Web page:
MOREHEAD CITY, N.C. — North Carolina’s Marine Fisheries Commission has approved an updated version of the state’s Coastal Habitat Protection Plan, which experts say will improve the health of the state’s wetlands and estuaries, and increase communities’ resilience to climate change.
Leda Cunningham, officer for conserving marine life in the United States at The Pew Charitable Trusts, explained the plan includes new guidelines aimed at protecting seagrass, which filter out pollutants, improve water quality and help communities withstand increasing flood and sea-level rise from climate change by strengthening shorelines.
“I think it’s really important for the public to understand that a healthy coastal environment can contribute to healthier coastal communities,” Cunningham asserted.
The updated plan also includes information on how residents can design local projects and solutions to protect their estuaries.
Cunningham pointed to the Neuse River Basin as an example, and said communities could identify where additional vegetation could be planted along stream beds to help absorb and slow stormwater runoff and reduce algae blooms.
The plan also is in line with Gov. Roy Cooper’s 2020 Climate Risk Assessment and Resilience Plan, which addressed the need to increase the resiliency of regions devastated by hurricanes.
Anne Deaton, habitat program supervisor of the North Carolina Division of Marine Fisheries, said the state’s valuable fisheries depend on the actions outlined in the updated plan.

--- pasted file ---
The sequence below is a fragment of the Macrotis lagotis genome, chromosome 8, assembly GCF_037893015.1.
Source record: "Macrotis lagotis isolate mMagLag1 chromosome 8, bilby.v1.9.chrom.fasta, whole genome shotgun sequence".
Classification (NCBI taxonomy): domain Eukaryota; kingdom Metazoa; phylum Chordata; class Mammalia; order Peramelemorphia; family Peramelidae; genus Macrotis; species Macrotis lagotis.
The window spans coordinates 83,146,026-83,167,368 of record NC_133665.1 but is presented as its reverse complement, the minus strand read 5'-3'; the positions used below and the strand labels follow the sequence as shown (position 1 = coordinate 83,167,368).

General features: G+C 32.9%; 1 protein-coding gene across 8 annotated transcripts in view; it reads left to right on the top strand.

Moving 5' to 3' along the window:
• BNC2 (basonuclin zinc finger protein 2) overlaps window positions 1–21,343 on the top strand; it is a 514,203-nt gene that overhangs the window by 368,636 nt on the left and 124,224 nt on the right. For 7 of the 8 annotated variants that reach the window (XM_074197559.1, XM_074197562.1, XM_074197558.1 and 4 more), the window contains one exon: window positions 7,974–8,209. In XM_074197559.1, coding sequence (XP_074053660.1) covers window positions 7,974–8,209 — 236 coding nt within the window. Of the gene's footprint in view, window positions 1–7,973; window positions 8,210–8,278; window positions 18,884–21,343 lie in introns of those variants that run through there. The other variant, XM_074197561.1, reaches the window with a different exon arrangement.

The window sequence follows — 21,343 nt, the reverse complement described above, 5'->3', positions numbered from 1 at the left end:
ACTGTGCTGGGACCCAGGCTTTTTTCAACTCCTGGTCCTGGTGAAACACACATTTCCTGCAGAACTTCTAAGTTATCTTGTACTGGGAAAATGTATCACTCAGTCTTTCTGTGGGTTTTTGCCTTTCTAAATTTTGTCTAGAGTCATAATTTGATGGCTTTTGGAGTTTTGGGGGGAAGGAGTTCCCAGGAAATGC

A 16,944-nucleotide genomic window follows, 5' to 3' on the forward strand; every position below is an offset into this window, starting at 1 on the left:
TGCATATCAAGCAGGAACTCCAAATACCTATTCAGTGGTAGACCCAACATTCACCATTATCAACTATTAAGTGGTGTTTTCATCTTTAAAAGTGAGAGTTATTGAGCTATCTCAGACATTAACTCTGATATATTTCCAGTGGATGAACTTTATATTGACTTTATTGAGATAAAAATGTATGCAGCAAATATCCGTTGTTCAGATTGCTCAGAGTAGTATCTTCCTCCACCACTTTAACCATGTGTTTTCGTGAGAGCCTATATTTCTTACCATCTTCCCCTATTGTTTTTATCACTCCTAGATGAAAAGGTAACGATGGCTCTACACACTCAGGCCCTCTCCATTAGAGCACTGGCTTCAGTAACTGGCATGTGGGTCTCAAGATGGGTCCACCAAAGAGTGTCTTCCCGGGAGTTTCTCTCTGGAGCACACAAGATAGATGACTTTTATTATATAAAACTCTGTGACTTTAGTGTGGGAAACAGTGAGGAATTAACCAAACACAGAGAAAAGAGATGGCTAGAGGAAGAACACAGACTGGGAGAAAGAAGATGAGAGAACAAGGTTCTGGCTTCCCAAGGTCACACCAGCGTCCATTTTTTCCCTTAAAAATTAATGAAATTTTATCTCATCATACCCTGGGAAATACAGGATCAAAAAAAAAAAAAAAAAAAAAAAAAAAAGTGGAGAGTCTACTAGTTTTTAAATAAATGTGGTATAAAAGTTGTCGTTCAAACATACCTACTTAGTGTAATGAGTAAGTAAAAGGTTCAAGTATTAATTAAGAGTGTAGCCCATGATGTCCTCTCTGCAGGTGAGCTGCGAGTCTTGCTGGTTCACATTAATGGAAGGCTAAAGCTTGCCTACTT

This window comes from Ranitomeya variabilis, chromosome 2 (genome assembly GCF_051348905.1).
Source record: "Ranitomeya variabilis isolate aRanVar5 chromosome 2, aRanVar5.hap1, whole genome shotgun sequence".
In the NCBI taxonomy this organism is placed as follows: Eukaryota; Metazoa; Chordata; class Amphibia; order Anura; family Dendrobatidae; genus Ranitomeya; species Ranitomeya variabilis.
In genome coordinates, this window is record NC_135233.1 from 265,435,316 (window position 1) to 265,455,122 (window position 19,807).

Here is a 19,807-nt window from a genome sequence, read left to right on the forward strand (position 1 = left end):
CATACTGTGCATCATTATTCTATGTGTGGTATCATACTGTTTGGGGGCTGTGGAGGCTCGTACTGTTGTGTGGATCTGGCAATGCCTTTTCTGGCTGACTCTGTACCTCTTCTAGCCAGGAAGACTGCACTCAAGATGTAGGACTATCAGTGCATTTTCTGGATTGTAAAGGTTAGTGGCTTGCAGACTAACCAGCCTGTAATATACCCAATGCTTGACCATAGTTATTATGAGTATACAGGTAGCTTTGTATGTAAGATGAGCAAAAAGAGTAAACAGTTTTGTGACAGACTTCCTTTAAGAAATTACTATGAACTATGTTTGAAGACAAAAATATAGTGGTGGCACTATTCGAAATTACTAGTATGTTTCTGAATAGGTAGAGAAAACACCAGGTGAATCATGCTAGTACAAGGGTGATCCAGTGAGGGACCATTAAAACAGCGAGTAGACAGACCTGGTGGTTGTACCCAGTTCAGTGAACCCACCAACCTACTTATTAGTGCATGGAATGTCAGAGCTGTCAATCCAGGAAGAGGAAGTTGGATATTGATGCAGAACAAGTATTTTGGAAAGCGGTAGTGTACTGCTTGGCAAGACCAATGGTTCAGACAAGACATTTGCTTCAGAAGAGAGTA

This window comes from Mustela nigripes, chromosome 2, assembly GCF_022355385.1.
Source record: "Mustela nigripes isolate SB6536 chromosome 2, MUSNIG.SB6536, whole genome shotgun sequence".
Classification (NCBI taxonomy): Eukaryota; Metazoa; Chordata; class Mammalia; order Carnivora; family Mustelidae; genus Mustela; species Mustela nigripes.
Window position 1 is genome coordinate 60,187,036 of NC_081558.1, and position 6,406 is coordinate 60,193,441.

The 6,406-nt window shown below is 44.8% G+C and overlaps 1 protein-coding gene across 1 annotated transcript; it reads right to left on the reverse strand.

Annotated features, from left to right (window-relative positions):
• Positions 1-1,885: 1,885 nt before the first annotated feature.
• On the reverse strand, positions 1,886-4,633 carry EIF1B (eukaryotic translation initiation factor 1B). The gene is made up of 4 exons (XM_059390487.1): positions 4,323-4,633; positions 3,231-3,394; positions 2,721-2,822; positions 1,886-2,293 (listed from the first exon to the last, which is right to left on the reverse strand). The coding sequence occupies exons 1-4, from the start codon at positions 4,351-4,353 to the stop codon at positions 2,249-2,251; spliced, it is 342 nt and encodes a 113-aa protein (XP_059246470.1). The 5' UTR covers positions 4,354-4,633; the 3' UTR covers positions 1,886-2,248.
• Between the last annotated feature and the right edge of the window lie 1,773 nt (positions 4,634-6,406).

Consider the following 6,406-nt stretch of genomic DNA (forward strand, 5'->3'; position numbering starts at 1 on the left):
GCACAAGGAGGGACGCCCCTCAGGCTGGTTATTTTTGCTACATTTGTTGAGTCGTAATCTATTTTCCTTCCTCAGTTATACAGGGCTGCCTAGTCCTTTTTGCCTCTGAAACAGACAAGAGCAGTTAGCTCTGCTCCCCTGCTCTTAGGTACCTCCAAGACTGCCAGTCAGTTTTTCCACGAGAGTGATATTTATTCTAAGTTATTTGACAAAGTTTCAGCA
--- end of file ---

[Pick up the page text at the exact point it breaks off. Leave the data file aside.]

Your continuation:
“So if we are successful in implementation actions, it will improve our water quality, which will improve our habitat,” Deaton explained. “That improves things like tourism, water-skiing and swimming, harvesting shellfish. It also increases the resilience of the coast when we have storms.”
Cunningham emphasized she is excited about the plan’s recommendation to forge a public-private partnership to maximize the interest and commitment of residents who want local solutions. She added many of the recommendations already are happening in coastal communities, and noted the state will begin working on water-quality rule-making recommendations next year.
“They’re going to hit the ground running in January,” Cunningham remarked. “That’s going to take really pulling together between the environmental management commission, DEQ staff — especially the division of water resources — and this new public-private partnership that needs to get formed quickly and move things along.”
According to the Department of Environmental Quality, the state has received more than 1,200 signatures from North Carolinians endorsing the Coastal Habitat Protection Plan.
Support for this reporting was provided by The Pew Charitable Trusts.